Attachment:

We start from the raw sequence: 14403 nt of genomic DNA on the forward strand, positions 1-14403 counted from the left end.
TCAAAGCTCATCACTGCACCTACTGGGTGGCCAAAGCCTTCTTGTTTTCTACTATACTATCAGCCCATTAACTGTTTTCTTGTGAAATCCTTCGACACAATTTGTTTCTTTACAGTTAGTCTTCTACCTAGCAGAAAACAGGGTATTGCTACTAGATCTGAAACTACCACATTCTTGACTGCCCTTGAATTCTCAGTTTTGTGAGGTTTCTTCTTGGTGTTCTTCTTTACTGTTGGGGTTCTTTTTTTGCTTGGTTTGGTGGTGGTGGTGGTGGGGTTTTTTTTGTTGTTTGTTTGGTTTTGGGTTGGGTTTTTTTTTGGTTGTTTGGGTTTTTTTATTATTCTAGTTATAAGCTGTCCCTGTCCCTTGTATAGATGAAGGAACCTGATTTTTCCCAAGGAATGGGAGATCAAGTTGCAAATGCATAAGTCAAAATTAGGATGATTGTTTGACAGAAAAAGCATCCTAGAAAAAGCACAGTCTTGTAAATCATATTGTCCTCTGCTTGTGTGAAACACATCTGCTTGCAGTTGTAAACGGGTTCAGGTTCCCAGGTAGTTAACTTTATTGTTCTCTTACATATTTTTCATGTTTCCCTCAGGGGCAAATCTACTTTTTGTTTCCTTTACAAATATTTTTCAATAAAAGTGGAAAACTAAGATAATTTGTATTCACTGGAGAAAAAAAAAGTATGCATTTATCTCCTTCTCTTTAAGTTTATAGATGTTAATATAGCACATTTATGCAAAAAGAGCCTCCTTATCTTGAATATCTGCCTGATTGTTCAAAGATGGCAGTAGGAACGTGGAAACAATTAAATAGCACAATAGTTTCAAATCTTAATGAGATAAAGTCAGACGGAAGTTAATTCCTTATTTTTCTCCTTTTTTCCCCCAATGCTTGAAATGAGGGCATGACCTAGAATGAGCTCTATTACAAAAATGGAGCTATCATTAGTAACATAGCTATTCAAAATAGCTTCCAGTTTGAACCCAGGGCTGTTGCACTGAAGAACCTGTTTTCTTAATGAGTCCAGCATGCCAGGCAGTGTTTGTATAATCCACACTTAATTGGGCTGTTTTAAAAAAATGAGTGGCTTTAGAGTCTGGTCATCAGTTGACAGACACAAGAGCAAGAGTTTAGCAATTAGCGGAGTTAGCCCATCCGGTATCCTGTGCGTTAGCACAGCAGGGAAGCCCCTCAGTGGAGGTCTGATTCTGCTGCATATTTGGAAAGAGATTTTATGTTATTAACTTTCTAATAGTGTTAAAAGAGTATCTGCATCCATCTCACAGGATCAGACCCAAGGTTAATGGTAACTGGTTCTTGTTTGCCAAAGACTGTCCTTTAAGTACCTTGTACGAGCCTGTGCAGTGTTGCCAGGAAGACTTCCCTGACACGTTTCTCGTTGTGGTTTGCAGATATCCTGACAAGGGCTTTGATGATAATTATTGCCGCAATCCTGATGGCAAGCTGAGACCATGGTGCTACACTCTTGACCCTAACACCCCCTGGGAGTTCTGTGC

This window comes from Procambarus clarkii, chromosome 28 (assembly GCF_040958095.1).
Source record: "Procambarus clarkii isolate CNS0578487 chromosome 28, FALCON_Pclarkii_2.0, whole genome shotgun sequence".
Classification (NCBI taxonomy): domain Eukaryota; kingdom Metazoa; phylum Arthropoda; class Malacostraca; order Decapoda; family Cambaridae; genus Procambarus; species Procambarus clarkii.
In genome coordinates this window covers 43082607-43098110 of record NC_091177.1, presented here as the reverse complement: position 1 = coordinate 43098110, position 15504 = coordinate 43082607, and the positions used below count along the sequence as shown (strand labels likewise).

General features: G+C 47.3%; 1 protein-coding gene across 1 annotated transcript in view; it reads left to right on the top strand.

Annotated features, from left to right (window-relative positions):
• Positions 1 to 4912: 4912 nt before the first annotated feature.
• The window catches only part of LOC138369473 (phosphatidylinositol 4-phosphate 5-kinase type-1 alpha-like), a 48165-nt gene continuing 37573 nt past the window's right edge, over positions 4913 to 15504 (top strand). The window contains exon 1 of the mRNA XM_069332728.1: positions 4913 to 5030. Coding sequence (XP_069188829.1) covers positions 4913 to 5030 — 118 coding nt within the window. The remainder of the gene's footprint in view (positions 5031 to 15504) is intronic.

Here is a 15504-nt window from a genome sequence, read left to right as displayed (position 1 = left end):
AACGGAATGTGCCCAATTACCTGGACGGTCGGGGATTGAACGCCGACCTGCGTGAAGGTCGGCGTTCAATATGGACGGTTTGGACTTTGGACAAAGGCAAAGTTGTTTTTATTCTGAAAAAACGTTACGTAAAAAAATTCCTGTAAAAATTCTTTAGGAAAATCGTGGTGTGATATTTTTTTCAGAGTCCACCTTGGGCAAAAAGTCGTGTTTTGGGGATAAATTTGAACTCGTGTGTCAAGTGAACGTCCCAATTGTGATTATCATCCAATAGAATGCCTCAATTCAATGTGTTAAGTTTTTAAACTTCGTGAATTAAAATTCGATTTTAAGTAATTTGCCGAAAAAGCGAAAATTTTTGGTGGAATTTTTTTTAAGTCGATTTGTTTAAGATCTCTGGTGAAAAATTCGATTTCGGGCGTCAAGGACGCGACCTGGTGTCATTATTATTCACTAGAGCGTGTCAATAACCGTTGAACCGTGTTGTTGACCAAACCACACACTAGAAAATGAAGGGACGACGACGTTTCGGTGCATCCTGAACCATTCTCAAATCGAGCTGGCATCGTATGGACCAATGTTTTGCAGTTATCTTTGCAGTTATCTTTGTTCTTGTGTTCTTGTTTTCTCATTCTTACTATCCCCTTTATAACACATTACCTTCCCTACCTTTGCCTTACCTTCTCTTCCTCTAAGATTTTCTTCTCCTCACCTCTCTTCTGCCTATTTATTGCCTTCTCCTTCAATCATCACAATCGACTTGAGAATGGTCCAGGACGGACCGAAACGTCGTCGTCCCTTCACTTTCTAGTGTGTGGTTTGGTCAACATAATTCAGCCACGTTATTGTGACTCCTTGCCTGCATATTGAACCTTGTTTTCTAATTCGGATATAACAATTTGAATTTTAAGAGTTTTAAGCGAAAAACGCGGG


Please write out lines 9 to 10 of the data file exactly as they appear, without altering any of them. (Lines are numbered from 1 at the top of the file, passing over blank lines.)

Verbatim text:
• Positions 1 to 4912: 4912 nt before the first annotated feature.
• The window catches only part of LOC138369473 (phosphatidylinositol 4-phosphate 5-kinase type-1 alpha-like), a 48165-nt gene continuing 37573 nt past the window's right edge, over positions 4913 to 15504 (top strand). The window contains exon 1 of the mRNA XM_069332728.1: positions 4913 to 5030. Coding sequence (XP_069188829.1) covers positions 4913 to 5030 — 118 coding nt within the window. The remainder of the gene's footprint in view (positions 5031 to 15504) is intronic.